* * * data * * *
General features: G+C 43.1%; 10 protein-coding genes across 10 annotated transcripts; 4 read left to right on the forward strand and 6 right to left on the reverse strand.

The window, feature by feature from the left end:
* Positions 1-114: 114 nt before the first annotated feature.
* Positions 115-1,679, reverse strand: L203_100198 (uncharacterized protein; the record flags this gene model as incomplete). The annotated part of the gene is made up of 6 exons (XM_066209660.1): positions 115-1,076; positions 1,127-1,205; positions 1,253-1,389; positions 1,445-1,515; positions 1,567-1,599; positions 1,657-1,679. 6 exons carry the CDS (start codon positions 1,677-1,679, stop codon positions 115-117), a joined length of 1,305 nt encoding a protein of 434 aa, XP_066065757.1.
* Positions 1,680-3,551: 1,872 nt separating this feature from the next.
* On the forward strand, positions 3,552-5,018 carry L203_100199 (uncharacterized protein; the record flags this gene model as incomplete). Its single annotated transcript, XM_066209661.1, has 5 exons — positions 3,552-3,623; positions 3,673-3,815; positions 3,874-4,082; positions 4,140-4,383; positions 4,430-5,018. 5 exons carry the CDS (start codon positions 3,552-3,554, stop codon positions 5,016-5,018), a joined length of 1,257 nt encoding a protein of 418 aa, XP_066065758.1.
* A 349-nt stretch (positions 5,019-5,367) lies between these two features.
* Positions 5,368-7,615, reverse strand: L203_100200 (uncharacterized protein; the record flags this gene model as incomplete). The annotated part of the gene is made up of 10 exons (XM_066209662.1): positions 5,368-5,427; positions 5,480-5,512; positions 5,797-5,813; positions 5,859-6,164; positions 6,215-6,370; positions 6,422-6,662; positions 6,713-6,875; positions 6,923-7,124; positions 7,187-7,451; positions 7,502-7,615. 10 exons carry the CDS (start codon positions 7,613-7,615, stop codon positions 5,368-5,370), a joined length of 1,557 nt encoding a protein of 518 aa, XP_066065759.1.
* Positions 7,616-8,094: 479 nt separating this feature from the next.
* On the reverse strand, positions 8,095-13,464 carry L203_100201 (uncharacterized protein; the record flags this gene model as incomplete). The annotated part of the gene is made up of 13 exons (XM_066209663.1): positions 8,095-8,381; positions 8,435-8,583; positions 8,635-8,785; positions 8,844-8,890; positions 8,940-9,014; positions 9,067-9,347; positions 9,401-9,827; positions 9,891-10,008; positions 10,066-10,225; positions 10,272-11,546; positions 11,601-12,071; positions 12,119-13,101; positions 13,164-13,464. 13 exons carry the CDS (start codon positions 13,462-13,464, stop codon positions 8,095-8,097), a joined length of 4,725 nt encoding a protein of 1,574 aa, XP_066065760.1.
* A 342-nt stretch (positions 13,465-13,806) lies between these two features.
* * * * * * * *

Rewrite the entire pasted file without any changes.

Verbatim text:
General features: G+C 43.1%; 10 protein-coding genes across 10 annotated transcripts; 4 read left to right on the forward strand and 6 right to left on the reverse strand.

The window, feature by feature from the left end:
* Positions 1-114: 114 nt before the first annotated feature.
* Positions 115-1,679, reverse strand: L203_100198 (uncharacterized protein; the record flags this gene model as incomplete). The annotated part of the gene is made up of 6 exons (XM_066209660.1): positions 115-1,076; positions 1,127-1,205; positions 1,253-1,389; positions 1,445-1,515; positions 1,567-1,599; positions 1,657-1,679. 6 exons carry the CDS (start codon positions 1,677-1,679, stop codon positions 115-117), a joined length of 1,305 nt encoding a protein of 434 aa, XP_066065757.1.
* Positions 1,680-3,551: 1,872 nt separating this feature from the next.
* On the forward strand, positions 3,552-5,018 carry L203_100199 (uncharacterized protein; the record flags this gene model as incomplete). Its single annotated transcript, XM_066209661.1, has 5 exons — positions 3,552-3,623; positions 3,673-3,815; positions 3,874-4,082; positions 4,140-4,383; positions 4,430-5,018. 5 exons carry the CDS (start codon positions 3,552-3,554, stop codon positions 5,016-5,018), a joined length of 1,257 nt encoding a protein of 418 aa, XP_066065758.1.
* A 349-nt stretch (positions 5,019-5,367) lies between these two features.
* Positions 5,368-7,615, reverse strand: L203_100200 (uncharacterized protein; the record flags this gene model as incomplete). The annotated part of the gene is made up of 10 exons (XM_066209662.1): positions 5,368-5,427; positions 5,480-5,512; positions 5,797-5,813; positions 5,859-6,164; positions 6,215-6,370; positions 6,422-6,662; positions 6,713-6,875; positions 6,923-7,124; positions 7,187-7,451; positions 7,502-7,615. 10 exons carry the CDS (start codon positions 7,613-7,615, stop codon positions 5,368-5,370), a joined length of 1,557 nt encoding a protein of 518 aa, XP_066065759.1.
* Positions 7,616-8,094: 479 nt separating this feature from the next.
* On the reverse strand, positions 8,095-13,464 carry L203_100201 (uncharacterized protein; the record flags this gene model as incomplete). The annotated part of the gene is made up of 13 exons (XM_066209663.1): positions 8,095-8,381; positions 8,435-8,583; positions 8,635-8,785; positions 8,844-8,890; positions 8,940-9,014; positions 9,067-9,347; positions 9,401-9,827; positions 9,891-10,008; positions 10,066-10,225; positions 10,272-11,546; positions 11,601-12,071; positions 12,119-13,101; positions 13,164-13,464. 13 exons carry the CDS (start codon positions 13,462-13,464, stop codon positions 8,095-8,097), a joined length of 4,725 nt encoding a protein of 1,574 aa, XP_066065760.1.
* A 342-nt stretch (positions 13,465-13,806) lies between these two features.